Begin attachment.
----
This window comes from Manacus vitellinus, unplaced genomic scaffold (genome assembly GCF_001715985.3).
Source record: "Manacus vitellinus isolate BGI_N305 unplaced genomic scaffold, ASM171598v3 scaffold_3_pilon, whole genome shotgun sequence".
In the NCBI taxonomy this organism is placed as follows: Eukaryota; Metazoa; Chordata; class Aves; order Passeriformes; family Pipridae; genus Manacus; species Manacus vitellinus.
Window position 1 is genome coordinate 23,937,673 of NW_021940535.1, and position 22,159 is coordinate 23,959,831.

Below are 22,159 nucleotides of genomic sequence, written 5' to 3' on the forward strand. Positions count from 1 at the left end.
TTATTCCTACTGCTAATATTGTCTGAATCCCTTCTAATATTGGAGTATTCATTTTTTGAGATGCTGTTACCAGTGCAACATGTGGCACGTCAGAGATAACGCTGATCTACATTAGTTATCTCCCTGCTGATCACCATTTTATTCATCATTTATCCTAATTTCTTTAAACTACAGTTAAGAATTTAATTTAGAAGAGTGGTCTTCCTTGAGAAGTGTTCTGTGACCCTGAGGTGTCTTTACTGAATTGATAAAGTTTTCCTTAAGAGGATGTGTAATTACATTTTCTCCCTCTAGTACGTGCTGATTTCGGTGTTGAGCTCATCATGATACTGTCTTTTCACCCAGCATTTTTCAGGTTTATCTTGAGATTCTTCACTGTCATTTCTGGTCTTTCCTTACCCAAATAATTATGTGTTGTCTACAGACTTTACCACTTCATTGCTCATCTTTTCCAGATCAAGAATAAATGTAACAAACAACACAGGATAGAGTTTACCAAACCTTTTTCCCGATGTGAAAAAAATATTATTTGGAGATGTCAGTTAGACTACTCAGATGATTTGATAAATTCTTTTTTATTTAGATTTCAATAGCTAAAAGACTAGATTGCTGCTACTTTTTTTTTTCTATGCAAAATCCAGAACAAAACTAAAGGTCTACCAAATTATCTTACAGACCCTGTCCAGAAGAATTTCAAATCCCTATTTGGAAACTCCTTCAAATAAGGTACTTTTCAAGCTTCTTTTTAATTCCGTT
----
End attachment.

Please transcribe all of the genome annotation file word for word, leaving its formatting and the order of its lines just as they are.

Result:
This window comes from Manacus vitellinus, unplaced genomic scaffold (genome assembly GCF_001715985.3).
Source record: "Manacus vitellinus isolate BGI_N305 unplaced genomic scaffold, ASM171598v3 scaffold_3_pilon, whole genome shotgun sequence".
In the NCBI taxonomy this organism is placed as follows: Eukaryota; Metazoa; Chordata; class Aves; order Passeriformes; family Pipridae; genus Manacus; species Manacus vitellinus.
Window position 1 is genome coordinate 23,937,673 of NW_021940535.1, and position 22,159 is coordinate 23,959,831.

Below are 22,159 nucleotides of genomic sequence, written 5' to 3' on the forward strand. Positions count from 1 at the left end.
TTATTCCTACTGCTAATATTGTCTGAATCCCTTCTAATATTGGAGTATTCATTTTTTGAGATGCTGTTACCAGTGCAACATGTGGCACGTCAGAGATAACGCTGATCTACATTAGTTATCTCCCTGCTGATCACCATTTTATTCATCATTTATCCTAATTTCTTTAAACTACAGTTAAGAATTTAATTTAGAAGAGTGGTCTTCCTTGAGAAGTGTTCTGTGACCCTGAGGTGTCTTTACTGAATTGATAAAGTTTTCCTTAAGAGGATGTGTAATTACATTTTCTCCCTCTAGTACGTGCTGATTTCGGTGTTGAGCTCATCATGATACTGTCTTTTCACCCAGCATTTTTCAGGTTTATCTTGAGATTCTTCACTGTCATTTCTGGTCTTTCCTTACCCAAATAATTATGTGTTGTCTACAGACTTTACCACTTCATTGCTCATCTTTTCCAGATCAAGAATAAATGTAACAAACAACACAGGATAGAGTTTACCAAACCTTTTTCCCGATGTGAAAAAAATATTATTTGGAGATGTCAGTTAGACTACTCAGATGATTTGATAAATTCTTTTTTATTTAGATTTCAATAGCTAAAAGACTAGATTGCTGCTACTTTTTTTTTTCTATGCAAAATCCAGAACAAAACTAAAGGTCTACCAAATTATCTTACAGACCCTGTCCAGAAGAATTTCAAATCCCTATTTGGAAACTCCTTCAAATAAGGTACTTTTCAAGCTTCTTTTTAATTCCGTT